Not only is Anfernee Hardaway the point guard with the greatest sneaker pedigree, his signature line can stake a claim to being the second-best ever behind MJ himself. (That, of course, depends on what you think of the Reebok Iverson line or Nike’s LeBrons.)
As a player and a signature athlete, Penny captured the imagination of the masses in a way few have. He was just the total package: Smooth yet explosive, a 6-7 position-bender, teamed with early ’90s darling Shaquille O’Neal. Hardaway showed flashes of being one of the greatest players of his generation, if only his knees could have held up. But the highs he was able to muster – specifically his virtuoso performance in the 1997 Playoffs against the Heat – signified the rarest of air was at one point within his reach.
His sneakers, likewise, represented classic after classic. The Foamposite One, of course, took on an importance all its own. But every one of his sneakers was awesome: The Penny 1 was of course amazing, but we prefer the Penny 2, which looks like it was designed by Frank Lloyd Wright. (Eric Avar actually did the honors.) For the record, Penny himself prefers the 1, but has said the 2 plays better for him on court. We value his opinion.
For anyone perpetually stuck in the ’90s – guilty as charged – the most gratifying thing is that Penny remains relevant, and that it appears he will continue to be. After a bit of a gap, his sneaker line resumed with new models to go along with his popular retros, exposing a whole new generation to a player whose time at the top was way too short.
“I think it’s incredible, I really do,” Penny told me a couple years ago. “I never imagined this back when I was playing in the NBA, that my shoe would be going on this long. I did picture myself having a line of about 15 different pairs of Pennys, because I thought my career would go on that long and it’d be a different shoe every year.
“But still, to have the line still going on, it’s a great feeling.”
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Bonus: Jason Williams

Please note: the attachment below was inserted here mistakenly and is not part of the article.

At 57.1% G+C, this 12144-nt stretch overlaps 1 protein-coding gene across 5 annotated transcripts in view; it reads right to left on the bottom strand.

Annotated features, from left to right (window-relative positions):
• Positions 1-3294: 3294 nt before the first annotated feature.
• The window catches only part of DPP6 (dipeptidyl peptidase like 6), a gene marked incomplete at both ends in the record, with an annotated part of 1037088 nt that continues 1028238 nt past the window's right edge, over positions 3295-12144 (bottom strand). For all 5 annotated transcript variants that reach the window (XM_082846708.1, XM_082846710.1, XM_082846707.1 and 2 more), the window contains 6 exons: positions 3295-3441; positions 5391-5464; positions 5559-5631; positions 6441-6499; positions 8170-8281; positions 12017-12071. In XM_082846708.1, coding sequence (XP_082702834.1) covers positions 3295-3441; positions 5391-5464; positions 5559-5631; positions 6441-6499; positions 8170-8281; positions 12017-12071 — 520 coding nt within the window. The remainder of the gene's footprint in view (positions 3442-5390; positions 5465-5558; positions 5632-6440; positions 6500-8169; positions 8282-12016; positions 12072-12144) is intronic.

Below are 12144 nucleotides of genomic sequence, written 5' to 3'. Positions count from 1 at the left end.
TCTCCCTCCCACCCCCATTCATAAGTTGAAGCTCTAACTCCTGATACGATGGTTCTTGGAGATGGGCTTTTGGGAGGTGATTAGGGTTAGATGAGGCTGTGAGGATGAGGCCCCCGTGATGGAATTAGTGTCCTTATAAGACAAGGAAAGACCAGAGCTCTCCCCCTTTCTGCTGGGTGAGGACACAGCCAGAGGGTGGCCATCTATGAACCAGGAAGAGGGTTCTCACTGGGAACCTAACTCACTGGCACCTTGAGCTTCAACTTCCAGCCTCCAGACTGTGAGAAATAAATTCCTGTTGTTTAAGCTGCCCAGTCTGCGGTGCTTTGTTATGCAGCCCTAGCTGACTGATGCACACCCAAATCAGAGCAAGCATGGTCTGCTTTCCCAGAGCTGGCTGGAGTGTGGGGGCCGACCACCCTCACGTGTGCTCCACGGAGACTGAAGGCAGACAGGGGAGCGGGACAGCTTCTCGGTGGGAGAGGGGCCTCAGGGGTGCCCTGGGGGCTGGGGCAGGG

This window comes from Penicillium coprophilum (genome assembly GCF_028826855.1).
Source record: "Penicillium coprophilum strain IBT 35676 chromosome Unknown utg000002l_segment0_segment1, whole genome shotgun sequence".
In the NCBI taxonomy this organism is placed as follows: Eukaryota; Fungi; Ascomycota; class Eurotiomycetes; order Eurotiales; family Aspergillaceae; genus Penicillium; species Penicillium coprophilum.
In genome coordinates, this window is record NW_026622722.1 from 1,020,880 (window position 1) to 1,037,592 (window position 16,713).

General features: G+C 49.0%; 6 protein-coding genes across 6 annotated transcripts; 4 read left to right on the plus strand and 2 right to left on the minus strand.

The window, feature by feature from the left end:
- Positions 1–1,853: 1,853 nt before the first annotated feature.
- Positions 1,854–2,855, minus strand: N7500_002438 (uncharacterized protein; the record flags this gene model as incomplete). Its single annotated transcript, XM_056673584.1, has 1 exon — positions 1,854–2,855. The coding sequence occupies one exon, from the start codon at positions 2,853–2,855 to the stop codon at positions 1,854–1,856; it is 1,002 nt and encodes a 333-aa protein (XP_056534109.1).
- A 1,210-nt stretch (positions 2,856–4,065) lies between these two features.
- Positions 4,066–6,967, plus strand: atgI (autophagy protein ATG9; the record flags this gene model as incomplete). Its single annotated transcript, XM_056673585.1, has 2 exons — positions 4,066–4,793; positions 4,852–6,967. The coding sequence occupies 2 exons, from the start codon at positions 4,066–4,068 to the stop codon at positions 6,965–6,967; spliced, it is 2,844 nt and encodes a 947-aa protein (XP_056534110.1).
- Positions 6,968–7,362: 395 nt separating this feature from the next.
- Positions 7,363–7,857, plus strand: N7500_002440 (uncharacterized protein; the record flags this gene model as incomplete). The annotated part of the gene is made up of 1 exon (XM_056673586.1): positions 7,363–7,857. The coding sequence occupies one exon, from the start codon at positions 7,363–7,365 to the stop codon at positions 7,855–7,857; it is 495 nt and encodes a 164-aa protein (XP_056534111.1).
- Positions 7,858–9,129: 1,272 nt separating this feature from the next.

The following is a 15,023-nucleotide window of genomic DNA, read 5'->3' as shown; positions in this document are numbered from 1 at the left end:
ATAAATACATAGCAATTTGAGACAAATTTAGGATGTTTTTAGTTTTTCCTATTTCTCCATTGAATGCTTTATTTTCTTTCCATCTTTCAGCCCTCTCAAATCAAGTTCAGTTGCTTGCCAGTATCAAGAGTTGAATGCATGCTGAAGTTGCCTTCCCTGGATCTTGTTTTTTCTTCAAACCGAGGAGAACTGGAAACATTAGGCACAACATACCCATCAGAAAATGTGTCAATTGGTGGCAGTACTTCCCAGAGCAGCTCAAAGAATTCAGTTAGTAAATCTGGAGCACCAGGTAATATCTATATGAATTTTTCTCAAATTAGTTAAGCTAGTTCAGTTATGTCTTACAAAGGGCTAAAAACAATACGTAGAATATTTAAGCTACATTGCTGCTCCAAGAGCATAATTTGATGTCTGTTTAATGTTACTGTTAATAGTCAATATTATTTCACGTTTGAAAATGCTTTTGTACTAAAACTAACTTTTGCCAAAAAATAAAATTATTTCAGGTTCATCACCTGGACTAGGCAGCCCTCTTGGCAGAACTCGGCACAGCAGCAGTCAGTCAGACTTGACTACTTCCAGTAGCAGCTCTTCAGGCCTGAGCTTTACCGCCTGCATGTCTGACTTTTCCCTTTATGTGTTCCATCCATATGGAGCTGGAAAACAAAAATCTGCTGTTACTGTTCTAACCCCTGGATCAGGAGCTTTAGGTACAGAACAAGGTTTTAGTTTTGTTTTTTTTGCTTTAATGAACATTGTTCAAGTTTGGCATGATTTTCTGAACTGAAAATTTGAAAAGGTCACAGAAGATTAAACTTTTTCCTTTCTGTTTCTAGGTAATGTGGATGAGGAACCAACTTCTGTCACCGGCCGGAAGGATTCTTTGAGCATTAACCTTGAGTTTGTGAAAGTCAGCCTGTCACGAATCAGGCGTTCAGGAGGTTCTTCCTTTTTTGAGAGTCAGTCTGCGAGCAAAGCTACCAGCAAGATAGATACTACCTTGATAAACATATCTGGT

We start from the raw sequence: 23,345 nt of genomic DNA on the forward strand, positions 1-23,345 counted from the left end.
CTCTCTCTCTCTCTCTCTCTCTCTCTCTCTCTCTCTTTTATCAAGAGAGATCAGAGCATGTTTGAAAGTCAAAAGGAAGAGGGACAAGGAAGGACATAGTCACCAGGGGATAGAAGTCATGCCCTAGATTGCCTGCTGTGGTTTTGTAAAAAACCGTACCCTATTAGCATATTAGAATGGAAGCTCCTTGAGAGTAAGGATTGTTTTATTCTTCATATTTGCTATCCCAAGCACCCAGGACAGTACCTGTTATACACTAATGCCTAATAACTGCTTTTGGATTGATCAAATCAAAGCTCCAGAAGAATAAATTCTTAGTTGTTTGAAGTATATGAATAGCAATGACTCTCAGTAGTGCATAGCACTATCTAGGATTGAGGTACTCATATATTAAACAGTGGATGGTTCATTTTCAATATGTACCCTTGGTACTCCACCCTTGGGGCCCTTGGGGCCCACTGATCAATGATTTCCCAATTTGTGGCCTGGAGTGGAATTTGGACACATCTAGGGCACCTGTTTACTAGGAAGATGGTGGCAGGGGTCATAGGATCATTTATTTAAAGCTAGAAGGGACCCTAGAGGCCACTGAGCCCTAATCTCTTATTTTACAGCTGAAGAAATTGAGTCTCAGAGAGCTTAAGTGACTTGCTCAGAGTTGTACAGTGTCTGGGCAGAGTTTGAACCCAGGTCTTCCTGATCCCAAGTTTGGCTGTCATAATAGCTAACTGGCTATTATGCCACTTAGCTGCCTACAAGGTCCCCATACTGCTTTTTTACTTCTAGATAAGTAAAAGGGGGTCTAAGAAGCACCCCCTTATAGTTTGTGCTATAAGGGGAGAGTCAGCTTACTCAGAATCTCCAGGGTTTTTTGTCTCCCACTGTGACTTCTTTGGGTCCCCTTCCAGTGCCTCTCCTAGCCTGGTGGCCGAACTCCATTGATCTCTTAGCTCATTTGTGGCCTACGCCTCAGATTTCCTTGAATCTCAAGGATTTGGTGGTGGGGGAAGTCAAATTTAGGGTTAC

White Chocolate was the one that got away. Meshing streetball with the NBA, Williams was immensely popular at the turn of the century, but we never actually got a signature sneaker for him. (The Air Flight Disruptor was supposedly designed for him, but to our knowledge, he never wore them.)
That said, there are a couple of silver linings. Though they were never technically his signature sneaker, you can’t see a pair of Hyperflights without thinking of Williams in his purple joints. Plus, so long as we can look up “Freestyle” and the ad with Randy Moss, White Chocolate will live on forever in the YouTube Hall of Fame.
And if you ever find yourself playing ball in Orlando? You might just find yourself the recipient of one of those sweet passes.
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You know the feeling the first time you listened to Kendrick Lamar, or when you watched DiCaprio in Basketball Diaries? That was what it was like for those few hundred fortunate souls who made their way to Kean University the winter of 2009-10 to watch Kyrie Irving light up Harwood Arena a couple of times a week.
On a loaded St. Patrick Elizabeth team that also featured Michael Kidd-Gilchrist and current Kentucky center Dakari Johnson, Irving stood out as a shoo-in future superstar. Kyrie simply did it all: He could score, he could pass, he could charm the local media — not to mention Coach K. Most impressive was his preternatural handle; though it was common to see him dribble the ball through his defender’s legs to himself on a fast break, it never lost its novelty.
The accolades have piled up since then. Irving was the No. 1 pick in the 2011 NBA Draft, won Rookie of the Year, and made his first All-Star team at age 20. (He also became the youngest player to score 40 in Madison Square Garden — move over, Michael Jordan.) Irving won All-Star MVP honors the following season, and then LeBron James decided to come back to Cleveland. If the sky wasn’t the limit before, it certainly is now.
All along, Kyrie has been a Nike guy — at Duke, of course, and before that at St. Pat’s, which was sponsored by the Jordan Brand. He signed with Nike about two weeks after being drafted, and with LeBron raising the profile of the whole Cavs franchise, he was blessed with his first signature sneaker last month. (He celebrated by eviscerating the Knicks at the Garden the next night.)
Irving would seem to have a great shot at cementing himself as one of the greatest point guards of his era. But his personal brand is similarly on the rise. That got us thinking: Nike has had a rich history of signature point guards in its employ. With the Nike Kyrie 1 “Deceptive Red” set to release at Champs Sports this weekend — and with Russell Westbrook beginning to tear up the NBA under the Jordan Brand umbrella — how does its namesake stack up?
Here is A History of Point Guards With Nike Signature Sneakers.
Follow Bryan on Twitter at @SportsAngle
image via Nike